Inside Croatia’s Effective Household Waste Disposal System

Total Croatia News

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Ivan Klindić/Hanza Media
Ivan Klindić/Hanza Media

Among the list of countries that recycled the most household waste between 2010-19, ranked by the European Environment Agency (using official data from Eurostat), Croatia ranked 2nd, for a household waste recycling rate that increased by 655% between 2010-19. Its recycling rate in 2019 was 30.2%, compared to only 10% in 2010. And in 2020, Croatia reduced the amount of municipal waste, increasing household waste separation and recycling rates. This worked effectively in keeping unnecessary waste out of landfills, saving energy and natural resources, and preventing air pollution. 

In Croatia, household waste recycling is done by separating glass, metal, paper, biowaste, plastic, wood, electronics, and car waste at home. The separated disposal of these is achieved via containers for separate collection on households’ doorsteps, public areas, and vehicles for separate collection and sorting facilities. On the streets and near households, one can observe these waste container stations consisting of yellow bins for plastic (bottles, caps, plastic cups) and metal (metal caps, food and drink caps, aluminum foil), green bins for glass, and blue for paper. Plastics and metal are exported to other countries that can process and produce new products, paper and glass are fully recycled. 

The method of households independently doing their own waste separation is one step ahead that Croatia possesses in their waste collection efficiency. There’s also the fact that returning the specific type of plastic bottle is encouraged, in exchange for a refund. Usually 0.5kn (50 lipa) per bottle, the system applies to water bottles, soda bottles, and soda cans. If the bottle has “Povratna naknada” (refund) on the label, along with the amount of the refund, it can be turned in at most (but not all) grocery stores in exchange for a refund. Definitely keeps you motivated to recycle, doesn’t it?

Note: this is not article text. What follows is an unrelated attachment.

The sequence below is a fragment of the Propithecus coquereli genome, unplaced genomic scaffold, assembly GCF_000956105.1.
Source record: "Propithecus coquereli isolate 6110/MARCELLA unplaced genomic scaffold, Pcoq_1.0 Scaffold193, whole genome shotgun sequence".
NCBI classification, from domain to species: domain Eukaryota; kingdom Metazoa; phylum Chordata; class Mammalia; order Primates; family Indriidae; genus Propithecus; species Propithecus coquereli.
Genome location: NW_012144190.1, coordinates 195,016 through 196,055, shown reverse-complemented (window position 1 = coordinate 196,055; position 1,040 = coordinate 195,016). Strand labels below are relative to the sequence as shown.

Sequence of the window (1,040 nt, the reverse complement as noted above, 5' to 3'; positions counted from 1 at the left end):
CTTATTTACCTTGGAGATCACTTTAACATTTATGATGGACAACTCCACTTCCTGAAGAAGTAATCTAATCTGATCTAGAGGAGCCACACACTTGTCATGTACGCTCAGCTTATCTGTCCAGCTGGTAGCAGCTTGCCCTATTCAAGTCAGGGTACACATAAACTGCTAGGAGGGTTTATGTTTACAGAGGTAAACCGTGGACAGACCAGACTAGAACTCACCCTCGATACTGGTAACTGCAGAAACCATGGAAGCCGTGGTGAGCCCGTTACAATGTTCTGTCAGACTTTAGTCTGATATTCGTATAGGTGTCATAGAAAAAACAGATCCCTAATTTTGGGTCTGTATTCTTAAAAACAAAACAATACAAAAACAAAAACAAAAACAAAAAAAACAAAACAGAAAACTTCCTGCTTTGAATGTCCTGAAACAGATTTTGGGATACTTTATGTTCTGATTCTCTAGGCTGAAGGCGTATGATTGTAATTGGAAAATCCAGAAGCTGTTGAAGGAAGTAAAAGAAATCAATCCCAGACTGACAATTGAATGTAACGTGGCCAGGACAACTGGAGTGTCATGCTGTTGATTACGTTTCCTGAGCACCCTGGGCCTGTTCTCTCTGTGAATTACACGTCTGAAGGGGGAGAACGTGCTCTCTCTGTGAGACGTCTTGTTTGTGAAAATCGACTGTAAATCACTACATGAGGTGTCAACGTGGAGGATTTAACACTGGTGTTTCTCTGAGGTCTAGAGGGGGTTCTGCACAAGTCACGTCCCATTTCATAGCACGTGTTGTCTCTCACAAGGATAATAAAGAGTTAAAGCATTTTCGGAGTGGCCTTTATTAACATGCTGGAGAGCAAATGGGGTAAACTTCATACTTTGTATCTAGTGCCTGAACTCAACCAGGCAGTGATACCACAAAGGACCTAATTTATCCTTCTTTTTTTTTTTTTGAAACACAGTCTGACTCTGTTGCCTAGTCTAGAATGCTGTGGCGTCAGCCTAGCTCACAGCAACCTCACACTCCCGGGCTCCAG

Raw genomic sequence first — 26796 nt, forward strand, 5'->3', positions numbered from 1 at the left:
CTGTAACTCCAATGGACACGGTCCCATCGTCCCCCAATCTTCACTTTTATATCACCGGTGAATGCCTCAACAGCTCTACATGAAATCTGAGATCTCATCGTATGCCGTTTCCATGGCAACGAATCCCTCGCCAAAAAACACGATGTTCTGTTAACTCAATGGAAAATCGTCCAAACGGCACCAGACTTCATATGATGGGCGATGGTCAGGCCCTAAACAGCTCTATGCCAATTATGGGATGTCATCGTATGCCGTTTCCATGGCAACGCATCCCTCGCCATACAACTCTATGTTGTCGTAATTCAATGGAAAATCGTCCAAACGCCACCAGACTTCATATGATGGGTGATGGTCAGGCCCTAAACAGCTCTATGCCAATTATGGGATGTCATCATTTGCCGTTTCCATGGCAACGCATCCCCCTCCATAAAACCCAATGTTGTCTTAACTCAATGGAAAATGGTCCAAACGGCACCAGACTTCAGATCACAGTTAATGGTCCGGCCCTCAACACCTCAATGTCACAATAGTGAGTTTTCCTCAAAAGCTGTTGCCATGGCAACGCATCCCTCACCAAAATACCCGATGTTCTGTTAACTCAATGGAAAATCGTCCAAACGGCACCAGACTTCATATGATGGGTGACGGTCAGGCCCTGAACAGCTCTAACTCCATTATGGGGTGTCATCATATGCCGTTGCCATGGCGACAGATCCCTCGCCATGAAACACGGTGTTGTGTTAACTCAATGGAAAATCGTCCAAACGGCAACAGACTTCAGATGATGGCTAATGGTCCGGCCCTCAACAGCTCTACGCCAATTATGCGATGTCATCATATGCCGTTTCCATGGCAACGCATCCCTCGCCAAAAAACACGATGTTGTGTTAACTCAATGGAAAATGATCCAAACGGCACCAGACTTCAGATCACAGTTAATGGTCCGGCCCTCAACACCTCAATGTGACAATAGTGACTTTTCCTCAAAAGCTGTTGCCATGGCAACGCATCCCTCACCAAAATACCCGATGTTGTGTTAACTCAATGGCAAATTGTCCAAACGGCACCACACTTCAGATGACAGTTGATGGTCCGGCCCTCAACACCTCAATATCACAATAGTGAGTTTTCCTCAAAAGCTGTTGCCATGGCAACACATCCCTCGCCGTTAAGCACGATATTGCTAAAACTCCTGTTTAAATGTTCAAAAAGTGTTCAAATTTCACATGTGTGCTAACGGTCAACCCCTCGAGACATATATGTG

Croatia still has yet to step up its recycling game. The achieved recycling rate of 202 was 34%, significantly below its target rate of 50%. According to a report by Minister of Economy and Sustainable Development Tomislav Ćorić, Director of Institute for Environmental and Nature Protection Aljoša Duplić, and Director of the directorate for environmental impact assessment and sustainable waste management Anamarija Matak, 56% of the municipal waste ended up in landfills. Only 34% went to recovery (including recycling), and 9% went to mechanical-biological waste treatment plants. The 34% rate is an improvement as it has been growing by four percentage points year over year, but lower than the 50% goal regardless. The plan for 2022 is to have the landfill waste rate reduced to 25%.

But there is a new waste management system that is promising a clean environment and reduced carbon emissions. In the Zadar/Lika-Senj counties, the plan is for a faculty to be built for producing solid residual fuel (SRF) from mixed municipal waste, which will be incinerated in a cement kiln in Split, according to an agreement the beneficiary has with cement producer Cemex. The plan also includes a facility where green waste will be composted, and a site for processing construction and demolition waste. These transfer stations plus equipment (including vehicles and containers) should be capable of processing 31,000 tonnes of waste per year. The project area covers eight towns and 33 municipalities in the Zadar county and the southern half of Lika-Senj county – about 12 % of Croatia’s total surface area, serving a population of about 195 000 people. This project will result in significantly less household waste taken to landfills, keeping the desired landfill waste rate low, hopefully achieving that 25% goal.

For more, check out our lifestyle section.


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